The TMLEVIM(Q^{(0)} = UR) and the TMLEVIM(Q^{(0)} = LASSO) results are quite similar to each other regardless of the adequate difference between the initial estimators. It seems the modeling of the g_{ n }(W ) had played a significant role and steered away the initial univariate estimates. Further investigation found out that genes in the URVIM list are highly correlated with the clinical indicator ER status, while the TMLEVIM genes are not. Consequently, the TMLEVIM genes are less correlated to each other than the URVIM genes. Looking at the first 100 ranked genes, the absolute median of the correlation coefficients for the URVIM is 0.43, while for the TMLEVIM, it is about half of that number. Although the input variables to the Random Forest are different, The cross validated (CV) classification accuracy are quite similar among these three methods. We also passed all 22,000 genes to Random Forest and looked at its variable importance measurement. The Random Forest VIM (RFVIM) is more similar to the URVIM: about 50% of them overlap but only a few overlap with the TMLEVIM. The RFVIM genes are also highly correlated with the ER status, albeit the less severity than the URVIM. Its OOB classification accuracy (0.7669) is comparable with all three other methods.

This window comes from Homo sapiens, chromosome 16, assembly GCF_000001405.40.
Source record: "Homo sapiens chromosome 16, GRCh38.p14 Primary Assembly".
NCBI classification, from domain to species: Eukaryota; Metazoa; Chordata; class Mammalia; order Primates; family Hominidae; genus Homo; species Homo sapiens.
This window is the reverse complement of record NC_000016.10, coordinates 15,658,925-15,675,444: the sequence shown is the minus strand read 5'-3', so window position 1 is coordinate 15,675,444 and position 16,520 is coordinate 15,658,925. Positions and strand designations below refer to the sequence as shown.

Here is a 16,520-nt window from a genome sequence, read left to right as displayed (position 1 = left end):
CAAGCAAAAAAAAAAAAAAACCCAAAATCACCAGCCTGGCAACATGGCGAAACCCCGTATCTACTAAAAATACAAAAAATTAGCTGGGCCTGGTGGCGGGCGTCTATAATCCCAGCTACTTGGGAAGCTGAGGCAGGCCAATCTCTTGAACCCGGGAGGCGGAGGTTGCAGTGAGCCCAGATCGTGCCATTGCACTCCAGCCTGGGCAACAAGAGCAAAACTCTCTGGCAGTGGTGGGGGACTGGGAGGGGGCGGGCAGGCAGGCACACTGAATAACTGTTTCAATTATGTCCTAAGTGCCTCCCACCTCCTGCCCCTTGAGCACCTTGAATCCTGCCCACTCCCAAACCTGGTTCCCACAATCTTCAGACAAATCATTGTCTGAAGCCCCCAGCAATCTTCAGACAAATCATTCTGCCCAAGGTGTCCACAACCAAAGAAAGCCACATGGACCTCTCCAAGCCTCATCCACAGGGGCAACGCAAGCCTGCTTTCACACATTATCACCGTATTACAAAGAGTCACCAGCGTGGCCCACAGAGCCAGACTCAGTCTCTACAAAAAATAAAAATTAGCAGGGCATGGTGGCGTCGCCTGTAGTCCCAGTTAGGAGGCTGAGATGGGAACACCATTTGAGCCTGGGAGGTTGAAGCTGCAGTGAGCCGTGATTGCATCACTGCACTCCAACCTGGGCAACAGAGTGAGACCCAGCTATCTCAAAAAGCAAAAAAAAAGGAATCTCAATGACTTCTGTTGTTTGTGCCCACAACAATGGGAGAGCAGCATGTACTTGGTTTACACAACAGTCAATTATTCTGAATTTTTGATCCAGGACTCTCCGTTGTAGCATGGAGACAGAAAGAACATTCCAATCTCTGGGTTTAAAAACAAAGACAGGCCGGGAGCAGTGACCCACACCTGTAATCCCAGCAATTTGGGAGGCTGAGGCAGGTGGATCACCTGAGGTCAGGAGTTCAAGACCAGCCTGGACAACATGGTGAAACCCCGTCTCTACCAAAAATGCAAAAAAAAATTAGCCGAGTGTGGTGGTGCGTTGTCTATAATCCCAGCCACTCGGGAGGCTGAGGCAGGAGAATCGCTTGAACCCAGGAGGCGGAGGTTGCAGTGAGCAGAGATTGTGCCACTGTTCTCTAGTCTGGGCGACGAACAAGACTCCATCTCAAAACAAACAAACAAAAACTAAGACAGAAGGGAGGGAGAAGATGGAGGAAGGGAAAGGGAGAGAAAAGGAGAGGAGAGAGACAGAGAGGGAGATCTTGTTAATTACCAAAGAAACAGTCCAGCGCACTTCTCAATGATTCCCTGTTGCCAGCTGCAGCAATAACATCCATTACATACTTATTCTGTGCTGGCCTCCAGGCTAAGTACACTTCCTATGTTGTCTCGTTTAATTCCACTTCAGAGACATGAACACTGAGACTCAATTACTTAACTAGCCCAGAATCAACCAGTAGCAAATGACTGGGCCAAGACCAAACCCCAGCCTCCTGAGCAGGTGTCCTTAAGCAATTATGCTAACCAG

In summary, the URVIM and RFVIM seemed to have identified genes that are strong predictors of the clinical variable ER status. The ER status is a strong indicator of the outcome pCR. Hence, the final prediction accuracy still seems quite good. The TMLEVIM has identified a list of genes of which a small proportion is strong predictors of ER status and others are not associated with the ER status. Its prediction accuracy is slightly better than that of the URVIM and RFVIM.